Authorized by the U.S. Congress since 1980, the Foreign Comparative Testing (FCT) program is administered by the Deputy Undersecretary of Defense for Advanced Systems and Concepts, in the Office of the Under Secretary of Defense (Acquisition, Technology and Logistics). The principal objective of the FCT program is to support the warfighter by with equipment from allied and other friendly nations that may satisfy U.S. defense requirements more quickly and economically. Given a first-rate foreign non-developmental item, U.S. user interest, a valid operational requirement and good procurement potential, the FCT program finds and fields world-class systems and equipment that would not be available otherwise.
DefenseTech.org reports that the U.S. Marines are beginning to use aerostats (a.k.a. tethered blimps) as communications relays in Iraq. The Marine Airborne Re-Transmission Systems (MARTS), is a TCOM 32M Aerostat that will receive signals from ground forces and even pilots through a fiber-optic tether, then transmit messages up to 100 miles away via UHF and VHF radio frequencies. Its kevlar/mylar skin allows it to sustain minor small arms fire and remain afloat. One aerostat, first tested in February, is being deployed to Iraq, a second is being readied, and the Marines are scrounging up $14 million to buy four more.
For the second time in five months, Hizbollah militants operating an Iranian-made drone successfully penetrated Israel’s air defenses and flew unmolested for nearly nine minutes on April 11 over Western Galilee cities and settlements before returning safely to southern Lebanon. Local residents first reported the UAV which was not initially picked up by Israel’s elaborate, overlapping sensor-fused early warning network.
According to Lockheed-Martin, an acquisition decision information paper released by the Department of Defense on April 18, 2005 states “The Under Secretary of Defense (Acquisition, Technology, and Logistics) [Michael W. Wynne] approved the full rate production capability of the F/A-22.” This F/A-22 program milestone follows initial operational test findings in February and March by both the Air Force and the Department of Defense.
The F/A-22 Raptor, the world’s most advanced fighter, is built by Lockheed Martin in partnership with Boeing and Pratt & Whitney. Parts and subsystems are provided by approximately 1,000 suppliers in 42 states. F/A-22 production takes place at Lockheed Martin Aeronautics facilities in Palmdale, CA; Meridian, MS; Marietta, GA; and Fort Worth, TX, as well as at Boeing’s plant in Seattle, WA. Final assembly and initial flight testing of the Raptor occurs at the Marietta plant facilities. The Raptor is slated to reach initial operational capability in December 2005 at Langley Air Force Base, VA.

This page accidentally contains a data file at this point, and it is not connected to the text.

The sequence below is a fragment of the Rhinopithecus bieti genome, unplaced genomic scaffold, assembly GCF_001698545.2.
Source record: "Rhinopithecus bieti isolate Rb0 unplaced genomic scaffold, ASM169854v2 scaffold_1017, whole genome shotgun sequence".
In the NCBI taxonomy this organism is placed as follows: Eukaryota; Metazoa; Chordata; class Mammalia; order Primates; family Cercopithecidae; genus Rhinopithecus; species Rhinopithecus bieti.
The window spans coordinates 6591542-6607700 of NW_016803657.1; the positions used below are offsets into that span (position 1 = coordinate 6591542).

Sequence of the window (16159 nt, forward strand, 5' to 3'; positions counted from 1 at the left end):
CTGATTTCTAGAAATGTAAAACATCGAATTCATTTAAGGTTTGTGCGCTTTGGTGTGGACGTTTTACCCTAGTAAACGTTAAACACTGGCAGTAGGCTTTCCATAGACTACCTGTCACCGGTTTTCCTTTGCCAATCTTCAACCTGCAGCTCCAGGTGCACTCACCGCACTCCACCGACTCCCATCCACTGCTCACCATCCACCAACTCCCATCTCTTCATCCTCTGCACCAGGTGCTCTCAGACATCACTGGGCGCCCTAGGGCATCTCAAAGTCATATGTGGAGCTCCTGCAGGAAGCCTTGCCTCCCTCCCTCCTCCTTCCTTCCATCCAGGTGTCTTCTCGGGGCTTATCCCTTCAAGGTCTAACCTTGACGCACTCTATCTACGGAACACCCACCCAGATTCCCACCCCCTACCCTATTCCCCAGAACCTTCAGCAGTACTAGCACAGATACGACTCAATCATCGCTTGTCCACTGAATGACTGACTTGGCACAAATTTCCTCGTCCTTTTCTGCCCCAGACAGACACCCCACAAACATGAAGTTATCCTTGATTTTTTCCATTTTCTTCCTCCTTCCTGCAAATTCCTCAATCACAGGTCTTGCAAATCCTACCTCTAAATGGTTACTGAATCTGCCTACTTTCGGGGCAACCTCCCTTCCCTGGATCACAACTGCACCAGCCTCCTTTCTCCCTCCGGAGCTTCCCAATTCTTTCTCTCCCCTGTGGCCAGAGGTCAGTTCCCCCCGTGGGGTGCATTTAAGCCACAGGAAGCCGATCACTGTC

Cardinal Health Inc. in Dublin, OH won a maximum $12.9 million firm fixed price indefinite quantity contract for the U.S. Navy to meet pharmaceutical requirements aboard routine Navy Fleet and hospital Ships USNS Comfort and USNS Mercy. This is a 12-month base period contract with four 12-month option periods, and work will be performed in Ohio, Virginia, California, Washington State, Florida, Connecticut, Texas, Mississippi, Maryland, New Jersey, Massachusetts, and North Carolina. Performance completion date is May 20, 2006. Eleven proposals were submitted with 3 responses. The Defense Supply Center Philadelphia in Philadelphia, PA issued the contract (SP0200-04-D-7020).
Allied Technology, LLC in Marshall, TX won an $11 million firm-fixed-price, indefinite-delivery/ indefinite-quantity contract for the procurement of 700 launchers and 1,000,000 cartridges and associated support for the Battlefield Effects Simulator (BES) training system for the United States Army. Work will be performed in Marshall, TX and is expected to be completed in March 2006. This contract was competitively procured through an electronic request for proposals; three offers were received. The Naval Air Systems Command Training Systems Division, Orlando, FL issued the contract (N61339-05-D-0019).
Small business qualifier Technology Research Consultants of Haines City, FL received a $9.4 million firm-fixed-price contract for CN-1314B/A and CN-811 Displacement Gyroscopes for the UH-60 Blackhawk and CH-47 Chinook Helicopters. The CN-811 is a displacement gyroscope intended for use in CH-47 aircraft to provide an accurate vertical reference for roll and pitch display and aircraft control. Mechanical mounting is designed and machined with a high level of precision s o that the fore and aft axis is aligned to the fore and aft axis of the aircraft to within 1 degree, which requires use of the most accurate techniques available for precision assembly, testing and quality control.
Work will be performed in Haines City, FL and is expected to be complete by June 30, 2006. This was a sole source contract initiated on March 17, 2005 by the U.S. Army Communications-Electronics Command, Fort Monmouth, NJ (W15P7T-05-C-D015).
J. Walter Thompson Co., USA in Atlanta, GA received a $7.7 million modification to previously awarded GSA Task Order (M00264-02-F-0213) for marketing and advertising services in support of the Marine Corps recruitment programs. Work will be performed in Atlanta, GA and is expected to be complete by September 2005. The Regional Contracting Office Northeast, Marine Corps Base, Quantico, Va., issued the task order modification. For a good illustration of the longer-term shifts in the U.S. military’s recruitment messages and methods, this 1999 memo “Recruitment Ads: New Strategies, New Messages” offers some useful background.